Friday, September 8, 2006

Update on the 9/11 "Docudrama" Controversy -- Call to Boycott Advertisers

Dear Friends,
I certainly don't want to beat this issue into the ground.   However since 9/11 is the primary reason that the US and its allies went to war in Afghanistan and Iraq it is important
that fiction not be substituted for fact.   I think many of us recognize that there has already been way to much of that already not only when it concerns the events of 9/11
Of course ABC is not an official branch of the US government.   However, if  ABC makes the claim that they are broadcasting a docudrama based on the findings of the
9/11 Commission then it should be held to the same level of accountability.  So, if you should decide to watch this broadcast be sure to make note of the companies that advertise
during the broadcast.  Afterwards,  if you feel that the "docudrama"  was an intentional distortion of the facts, call for a boycott of those advertisers. 
In the meantime,  Take action now -- join the over 69,000 individuals who have called on ABC to tell the truth about 9/11
Yes, the attacks on 9/11/01 happened on American soil but it wasn't just Americans who died.   Citizens for many other nations lost their lives in that attack.  Since that date, many more have lost
their lives in Afghanistan, Iraq, Madrid & London.   Don't let a corporation dishonor their memory for politics, network share and advertising dollars.
Pamela Lyn
Taking the 'Docu' Out of 'Docudrama'
courtesy of The Progress Report
a publication of the Center for American Progress Action Fund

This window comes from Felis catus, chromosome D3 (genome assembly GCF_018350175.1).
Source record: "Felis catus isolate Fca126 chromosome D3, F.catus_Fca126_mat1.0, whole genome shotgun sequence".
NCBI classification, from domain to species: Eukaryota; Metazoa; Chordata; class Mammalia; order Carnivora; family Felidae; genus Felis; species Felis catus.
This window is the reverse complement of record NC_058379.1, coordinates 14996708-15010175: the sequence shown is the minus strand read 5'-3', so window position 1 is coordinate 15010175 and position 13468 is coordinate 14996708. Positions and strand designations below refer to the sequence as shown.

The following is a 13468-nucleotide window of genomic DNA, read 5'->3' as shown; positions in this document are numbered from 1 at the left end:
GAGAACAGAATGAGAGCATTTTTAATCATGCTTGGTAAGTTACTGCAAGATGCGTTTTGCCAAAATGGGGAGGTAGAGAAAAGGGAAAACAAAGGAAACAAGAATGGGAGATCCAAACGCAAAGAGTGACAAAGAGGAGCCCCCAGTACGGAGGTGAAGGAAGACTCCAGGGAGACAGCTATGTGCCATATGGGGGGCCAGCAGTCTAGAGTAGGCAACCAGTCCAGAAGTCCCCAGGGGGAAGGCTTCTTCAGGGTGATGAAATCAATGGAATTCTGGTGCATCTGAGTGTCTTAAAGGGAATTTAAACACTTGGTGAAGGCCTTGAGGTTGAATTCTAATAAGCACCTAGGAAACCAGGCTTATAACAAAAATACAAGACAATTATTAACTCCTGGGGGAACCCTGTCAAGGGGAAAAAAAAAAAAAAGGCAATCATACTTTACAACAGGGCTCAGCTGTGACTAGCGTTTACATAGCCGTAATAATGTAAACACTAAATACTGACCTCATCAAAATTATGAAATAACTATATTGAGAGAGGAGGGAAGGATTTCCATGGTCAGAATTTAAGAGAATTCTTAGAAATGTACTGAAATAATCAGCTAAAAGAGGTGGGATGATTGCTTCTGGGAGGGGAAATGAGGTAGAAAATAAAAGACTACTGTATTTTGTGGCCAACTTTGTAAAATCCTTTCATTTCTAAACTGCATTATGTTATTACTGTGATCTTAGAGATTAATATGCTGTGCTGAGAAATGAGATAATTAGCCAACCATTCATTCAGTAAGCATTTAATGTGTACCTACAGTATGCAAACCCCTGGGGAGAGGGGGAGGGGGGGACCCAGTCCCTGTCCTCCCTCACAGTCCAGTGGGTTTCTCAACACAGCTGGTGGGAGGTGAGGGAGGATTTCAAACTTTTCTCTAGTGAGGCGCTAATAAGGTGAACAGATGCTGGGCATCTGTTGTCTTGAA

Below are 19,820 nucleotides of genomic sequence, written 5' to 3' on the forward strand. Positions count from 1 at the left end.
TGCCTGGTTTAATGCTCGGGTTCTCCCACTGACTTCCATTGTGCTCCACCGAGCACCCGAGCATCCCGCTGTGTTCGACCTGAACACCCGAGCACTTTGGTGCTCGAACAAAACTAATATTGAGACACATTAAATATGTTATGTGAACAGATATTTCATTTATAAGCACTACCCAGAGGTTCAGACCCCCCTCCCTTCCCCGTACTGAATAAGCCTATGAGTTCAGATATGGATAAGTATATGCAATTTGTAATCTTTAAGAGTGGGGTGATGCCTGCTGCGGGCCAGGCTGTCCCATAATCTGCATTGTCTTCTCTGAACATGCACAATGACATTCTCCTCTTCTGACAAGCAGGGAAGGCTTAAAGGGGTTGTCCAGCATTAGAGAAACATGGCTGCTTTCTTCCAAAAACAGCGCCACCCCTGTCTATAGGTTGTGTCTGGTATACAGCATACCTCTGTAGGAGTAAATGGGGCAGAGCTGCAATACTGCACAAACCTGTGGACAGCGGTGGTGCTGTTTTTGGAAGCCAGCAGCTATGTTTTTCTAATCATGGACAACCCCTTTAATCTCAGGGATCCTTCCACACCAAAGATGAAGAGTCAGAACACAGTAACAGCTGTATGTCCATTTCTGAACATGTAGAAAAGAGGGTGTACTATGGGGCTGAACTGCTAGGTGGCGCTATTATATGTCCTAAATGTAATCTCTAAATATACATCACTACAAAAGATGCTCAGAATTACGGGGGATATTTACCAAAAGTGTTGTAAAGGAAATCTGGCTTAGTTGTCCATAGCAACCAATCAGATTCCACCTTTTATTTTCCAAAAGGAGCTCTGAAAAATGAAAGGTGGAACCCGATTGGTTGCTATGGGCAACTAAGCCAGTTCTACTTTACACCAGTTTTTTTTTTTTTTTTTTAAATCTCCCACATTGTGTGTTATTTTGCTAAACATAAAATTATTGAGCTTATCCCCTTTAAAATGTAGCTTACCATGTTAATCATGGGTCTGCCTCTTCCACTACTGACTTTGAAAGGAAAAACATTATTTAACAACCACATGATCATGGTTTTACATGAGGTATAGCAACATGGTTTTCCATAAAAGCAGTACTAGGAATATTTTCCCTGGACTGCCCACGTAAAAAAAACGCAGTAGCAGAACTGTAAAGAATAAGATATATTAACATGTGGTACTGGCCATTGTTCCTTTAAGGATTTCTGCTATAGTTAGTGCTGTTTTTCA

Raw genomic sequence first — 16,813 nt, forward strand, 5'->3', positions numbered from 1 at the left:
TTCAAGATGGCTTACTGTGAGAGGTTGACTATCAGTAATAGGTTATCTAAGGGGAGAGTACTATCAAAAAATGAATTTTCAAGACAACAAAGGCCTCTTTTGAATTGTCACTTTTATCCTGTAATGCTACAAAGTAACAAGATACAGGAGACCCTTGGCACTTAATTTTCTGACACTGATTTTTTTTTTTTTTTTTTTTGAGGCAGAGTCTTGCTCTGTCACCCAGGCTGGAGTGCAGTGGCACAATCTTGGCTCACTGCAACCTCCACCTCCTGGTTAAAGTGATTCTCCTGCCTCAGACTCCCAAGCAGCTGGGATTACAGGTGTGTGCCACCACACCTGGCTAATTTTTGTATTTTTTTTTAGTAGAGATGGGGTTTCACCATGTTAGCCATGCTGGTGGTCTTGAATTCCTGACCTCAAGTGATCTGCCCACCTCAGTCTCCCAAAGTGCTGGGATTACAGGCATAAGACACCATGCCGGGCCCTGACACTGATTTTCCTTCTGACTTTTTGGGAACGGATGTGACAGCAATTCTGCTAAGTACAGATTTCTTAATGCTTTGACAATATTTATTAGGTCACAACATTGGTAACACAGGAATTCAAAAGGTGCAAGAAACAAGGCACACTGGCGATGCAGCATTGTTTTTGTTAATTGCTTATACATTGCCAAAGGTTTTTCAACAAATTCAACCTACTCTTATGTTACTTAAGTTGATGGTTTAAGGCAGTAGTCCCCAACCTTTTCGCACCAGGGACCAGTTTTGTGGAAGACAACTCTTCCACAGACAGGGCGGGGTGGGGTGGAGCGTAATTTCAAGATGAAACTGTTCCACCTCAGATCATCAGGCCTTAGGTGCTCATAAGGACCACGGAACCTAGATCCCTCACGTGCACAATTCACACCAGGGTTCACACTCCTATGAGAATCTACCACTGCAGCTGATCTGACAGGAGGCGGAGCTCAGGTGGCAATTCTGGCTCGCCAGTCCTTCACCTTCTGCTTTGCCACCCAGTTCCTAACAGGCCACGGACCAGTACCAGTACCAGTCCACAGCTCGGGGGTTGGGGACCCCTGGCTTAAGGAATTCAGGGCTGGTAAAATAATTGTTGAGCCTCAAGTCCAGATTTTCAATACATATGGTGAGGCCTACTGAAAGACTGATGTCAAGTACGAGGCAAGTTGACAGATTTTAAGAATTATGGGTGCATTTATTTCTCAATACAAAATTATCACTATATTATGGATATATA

Scheduled to air around the five-year anniversary of the September 11 attacks, ABC's docudrama "The Path to 9/11" has elicited a firestorm of criticism for being an inaccurate and deeply-biased account that blames President Clinton for the 9/11 attacks while praising President Bush's response. Written by avowed conservative Cyrus Nowrasteh, the film claims to be based on the bipartisan 9/11 Commission report, despite containing numerous factual inaccuracies that have no basis in the Commission's work. Senate Democratic leaders, led by Harry Reid (D-NV), wrote a letter yesterday to Robert Iger, CEO of the Walt Disney Company (the parent company of ABC), urging him to "cancel this factually inaccurate and deeply misguided program." Clinton lawyer Bruce Lindsey also wrote Iger, explaining, "The content of this drama is factually and incontrovertibly inaccurate and ABC has a duty to fully correct all errors or pull the drama entirely." Feeling the heat and recognizing its errors, ABC "has in recent days made changes to the film" and is claiming "the editing process is not yet complete." As the Families of September 11 have said, the events surrounding 9/11 are far too important to play politics with. Take action now -- join the over 69,000 individuals who have called on ABC to tell the truth about 9/11